Another point taken in connection with the same objection isthat the succession to these offices was not. involved in the action,and as under section 408 of the Civil Procedure Code the Court canpass a decree in accordance with an agreement only “ so far as itrelates to the action, ” the District Judge must be taken to haverefused to include “ heirs M in the declaration. As I have en-deavoured to show, the question of the hereditary right by whichthe parties claimed to be entitled to these offices was involved inthe action, and I think that any agreement on that point, whichmust necessarily have regard also to the tenure of the offices whenone or more of the parties shall have died, relates to the subject-matter of the action. A compromise to be recorded and embodiedin a decree need not necessarily be confined to the relief originallyprayed for. Section 375 of the old Indian Code and Order 23,rule 3, of the present Code correspond to section 408 of our Code,and it has been held in India that the language of the section iswide and general, and does not preclude parties from settling theirdisputes on such lawful terms as they might agree to, without beingrestricted to such relief as one only of the parties had chosen' toclaim in the plaint; and so where the plaintiff sued on certain bondsand prayed for a money decree, and where by compromise he wasgiven judgment for a specified sun} payable in instalments, and acharge was created on certain immovable property of the defendants,the High Court of Madras held that the agreement as regards the
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charge was not only lawful, but “ related to the suit, ” so as to beembodied in the decree (Joti Kuruvetappa v. Izari Sirusappa‘).The learned authors of “ Civil Procedure in British India, ” in theircommentary on Order 23, rule 3, say generally: “ The decree passedon a compromise cannot be regarded as ultra vires, simply becausdit goes beyond the subject matter of the suit and contains otherconditions. ” The vsubject-matter of the present action is the layand ecclesiastical incumbency of the temple, and the compromisesettling the rule of succession appears to me to “ relate to theaction.” I think, therefore, that the argument on this point isuntenable.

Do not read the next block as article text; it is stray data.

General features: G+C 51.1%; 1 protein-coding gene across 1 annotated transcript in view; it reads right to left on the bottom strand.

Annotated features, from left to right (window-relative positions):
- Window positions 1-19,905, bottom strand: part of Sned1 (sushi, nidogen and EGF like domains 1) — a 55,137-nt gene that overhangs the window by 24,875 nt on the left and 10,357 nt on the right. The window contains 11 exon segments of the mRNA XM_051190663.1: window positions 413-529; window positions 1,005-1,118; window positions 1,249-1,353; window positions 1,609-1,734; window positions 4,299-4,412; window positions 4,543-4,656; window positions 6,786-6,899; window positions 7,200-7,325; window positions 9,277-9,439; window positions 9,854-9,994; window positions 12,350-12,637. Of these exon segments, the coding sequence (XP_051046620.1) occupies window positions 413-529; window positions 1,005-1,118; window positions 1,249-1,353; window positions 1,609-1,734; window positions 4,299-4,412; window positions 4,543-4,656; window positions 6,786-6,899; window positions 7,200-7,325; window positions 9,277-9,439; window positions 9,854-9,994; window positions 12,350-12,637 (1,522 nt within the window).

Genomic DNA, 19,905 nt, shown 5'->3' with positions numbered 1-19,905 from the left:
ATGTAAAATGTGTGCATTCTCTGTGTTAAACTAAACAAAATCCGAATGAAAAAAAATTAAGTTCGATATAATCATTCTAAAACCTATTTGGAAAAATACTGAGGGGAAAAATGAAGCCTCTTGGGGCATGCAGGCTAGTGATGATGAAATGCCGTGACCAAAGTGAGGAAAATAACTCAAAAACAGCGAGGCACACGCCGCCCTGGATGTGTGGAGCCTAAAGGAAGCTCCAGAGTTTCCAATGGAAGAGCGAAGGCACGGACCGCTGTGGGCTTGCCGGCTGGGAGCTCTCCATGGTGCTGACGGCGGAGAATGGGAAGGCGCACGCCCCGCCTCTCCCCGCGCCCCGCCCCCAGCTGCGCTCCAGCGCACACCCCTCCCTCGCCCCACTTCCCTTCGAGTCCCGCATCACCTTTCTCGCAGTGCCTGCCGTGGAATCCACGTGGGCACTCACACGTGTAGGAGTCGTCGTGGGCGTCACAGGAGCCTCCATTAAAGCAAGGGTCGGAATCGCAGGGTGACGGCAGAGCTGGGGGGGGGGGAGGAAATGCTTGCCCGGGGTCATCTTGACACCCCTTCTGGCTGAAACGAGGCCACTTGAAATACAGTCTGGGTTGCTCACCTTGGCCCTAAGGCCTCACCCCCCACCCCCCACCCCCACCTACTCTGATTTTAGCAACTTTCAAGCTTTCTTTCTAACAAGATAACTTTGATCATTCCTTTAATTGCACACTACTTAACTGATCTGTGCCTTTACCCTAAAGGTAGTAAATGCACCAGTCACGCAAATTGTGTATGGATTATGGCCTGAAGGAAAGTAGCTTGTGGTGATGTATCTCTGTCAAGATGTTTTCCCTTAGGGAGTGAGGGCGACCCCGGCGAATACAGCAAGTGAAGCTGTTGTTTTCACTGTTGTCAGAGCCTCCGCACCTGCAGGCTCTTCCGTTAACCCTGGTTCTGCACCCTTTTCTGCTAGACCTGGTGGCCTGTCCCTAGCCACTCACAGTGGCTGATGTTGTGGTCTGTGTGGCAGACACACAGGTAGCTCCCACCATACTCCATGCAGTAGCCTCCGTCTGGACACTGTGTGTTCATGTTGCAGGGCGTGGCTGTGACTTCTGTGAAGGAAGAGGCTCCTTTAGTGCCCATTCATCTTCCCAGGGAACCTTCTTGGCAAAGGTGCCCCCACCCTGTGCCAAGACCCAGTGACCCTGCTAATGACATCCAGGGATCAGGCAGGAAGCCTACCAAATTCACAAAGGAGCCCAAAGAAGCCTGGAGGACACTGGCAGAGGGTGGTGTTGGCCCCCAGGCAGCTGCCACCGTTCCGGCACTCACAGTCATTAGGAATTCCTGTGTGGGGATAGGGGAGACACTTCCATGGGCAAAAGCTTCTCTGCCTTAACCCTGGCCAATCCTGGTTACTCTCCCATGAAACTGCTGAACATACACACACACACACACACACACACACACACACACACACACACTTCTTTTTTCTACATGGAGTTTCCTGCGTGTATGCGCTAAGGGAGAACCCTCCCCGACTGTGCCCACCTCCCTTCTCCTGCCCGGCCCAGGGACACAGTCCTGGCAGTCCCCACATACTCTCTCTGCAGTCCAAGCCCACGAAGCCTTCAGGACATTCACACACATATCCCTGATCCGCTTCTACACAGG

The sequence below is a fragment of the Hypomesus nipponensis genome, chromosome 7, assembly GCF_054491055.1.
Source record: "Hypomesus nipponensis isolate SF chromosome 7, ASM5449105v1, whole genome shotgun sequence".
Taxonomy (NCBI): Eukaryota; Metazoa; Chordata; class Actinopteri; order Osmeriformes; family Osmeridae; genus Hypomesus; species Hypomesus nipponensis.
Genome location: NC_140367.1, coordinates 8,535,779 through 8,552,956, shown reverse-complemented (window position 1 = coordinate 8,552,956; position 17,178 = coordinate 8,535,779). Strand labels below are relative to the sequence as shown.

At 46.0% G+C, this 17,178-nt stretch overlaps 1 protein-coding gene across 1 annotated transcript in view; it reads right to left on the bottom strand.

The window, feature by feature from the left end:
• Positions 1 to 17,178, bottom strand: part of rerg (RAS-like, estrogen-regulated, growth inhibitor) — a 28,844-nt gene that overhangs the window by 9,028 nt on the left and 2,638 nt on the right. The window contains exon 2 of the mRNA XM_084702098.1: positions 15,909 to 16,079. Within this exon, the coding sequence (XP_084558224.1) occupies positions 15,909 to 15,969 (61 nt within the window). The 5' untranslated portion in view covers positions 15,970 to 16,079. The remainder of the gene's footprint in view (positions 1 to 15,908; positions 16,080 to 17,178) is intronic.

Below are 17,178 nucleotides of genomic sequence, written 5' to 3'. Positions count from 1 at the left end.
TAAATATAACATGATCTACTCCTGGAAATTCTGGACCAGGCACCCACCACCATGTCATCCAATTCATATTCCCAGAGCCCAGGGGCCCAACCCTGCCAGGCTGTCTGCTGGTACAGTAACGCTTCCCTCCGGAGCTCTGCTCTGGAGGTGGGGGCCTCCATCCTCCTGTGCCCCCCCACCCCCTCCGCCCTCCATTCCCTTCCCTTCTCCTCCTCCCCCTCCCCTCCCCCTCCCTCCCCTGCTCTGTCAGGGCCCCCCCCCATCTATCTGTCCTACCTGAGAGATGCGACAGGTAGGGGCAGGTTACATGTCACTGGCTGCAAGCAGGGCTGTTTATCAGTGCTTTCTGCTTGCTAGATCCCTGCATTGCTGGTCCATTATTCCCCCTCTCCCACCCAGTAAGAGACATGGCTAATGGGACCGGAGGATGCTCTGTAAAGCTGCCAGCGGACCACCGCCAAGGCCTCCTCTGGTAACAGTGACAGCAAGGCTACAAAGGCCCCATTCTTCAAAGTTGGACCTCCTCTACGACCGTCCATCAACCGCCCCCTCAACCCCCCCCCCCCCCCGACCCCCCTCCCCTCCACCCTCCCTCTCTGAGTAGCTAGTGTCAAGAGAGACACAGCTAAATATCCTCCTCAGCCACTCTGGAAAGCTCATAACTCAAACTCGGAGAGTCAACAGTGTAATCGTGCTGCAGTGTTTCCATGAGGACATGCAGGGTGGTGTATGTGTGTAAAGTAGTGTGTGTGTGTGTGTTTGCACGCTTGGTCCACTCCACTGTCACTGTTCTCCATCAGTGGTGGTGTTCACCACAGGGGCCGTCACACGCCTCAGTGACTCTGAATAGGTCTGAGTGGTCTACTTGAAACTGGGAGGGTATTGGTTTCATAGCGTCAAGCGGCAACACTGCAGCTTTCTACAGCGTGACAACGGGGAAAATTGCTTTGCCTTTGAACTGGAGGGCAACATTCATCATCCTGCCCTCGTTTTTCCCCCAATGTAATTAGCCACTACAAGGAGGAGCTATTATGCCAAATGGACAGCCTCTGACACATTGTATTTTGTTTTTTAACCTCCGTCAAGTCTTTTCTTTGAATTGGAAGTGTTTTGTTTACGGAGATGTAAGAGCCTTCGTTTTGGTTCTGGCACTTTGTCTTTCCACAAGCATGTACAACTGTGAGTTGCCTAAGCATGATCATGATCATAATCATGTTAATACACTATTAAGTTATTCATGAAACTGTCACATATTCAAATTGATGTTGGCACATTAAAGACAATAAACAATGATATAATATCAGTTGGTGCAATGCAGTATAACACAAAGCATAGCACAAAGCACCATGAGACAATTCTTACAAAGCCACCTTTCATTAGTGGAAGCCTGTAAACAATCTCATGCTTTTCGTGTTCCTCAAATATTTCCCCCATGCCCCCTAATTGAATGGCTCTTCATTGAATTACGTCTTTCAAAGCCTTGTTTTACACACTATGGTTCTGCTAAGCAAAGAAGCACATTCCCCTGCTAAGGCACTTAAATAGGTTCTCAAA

. The next point to be considered is as to the power of the Courtto make the amendment. Section 189 provides for the amendmentof a decree which is “at variance with the judgment, ” or contains” any clerical or arithmetical error. ” It was said that there wasin this case no “ judgment ” with which the decree was to bebrought into conformity. In my opinion the order of the DistrictJudge, in which he discusses the terms of settlement submitted tohim, and gives his reasons for excluding some and adopting others,,is for this purpose a judgment. Apart from that, I think theomission in the decree is a “ clerical error, ” which may be correctedunder the above section, even if there be no “ judgment. ” Somedifficulty, however, arises from the fact that the original parties arenow dead. Section 189 provides for notice of the proposed amend-ment being given to the parties or their proctors. But it is notdisputed that if the parties in any case are dead, the applicationfor an amendment may be made by, and notice thereof given to,their legal representatives, and, in a proper case, by or to all theirheirs. The applicants in their affidavit, with which the DistrictJudge was satisfied, sufficiently stated the representative characterof themselves and of the respondents to their application, and noquestion on that point was raised in the Court below, and in thesecircumstances I am not disposed to interfere on a technical objectionof this kind. As Hatton v. Harris,2 cited by Mr. Hayley, shows,the lapse of time since the entry of the decree is not of itself anobjection to its amendment now.
In my opinion the appeal fails and should be dismissed, withcosts.
1 (1907) I. L. R. SO Mad. 478.
* (1892) A. O. 547.
NANNITAMBY v. VAYTILINGAM et al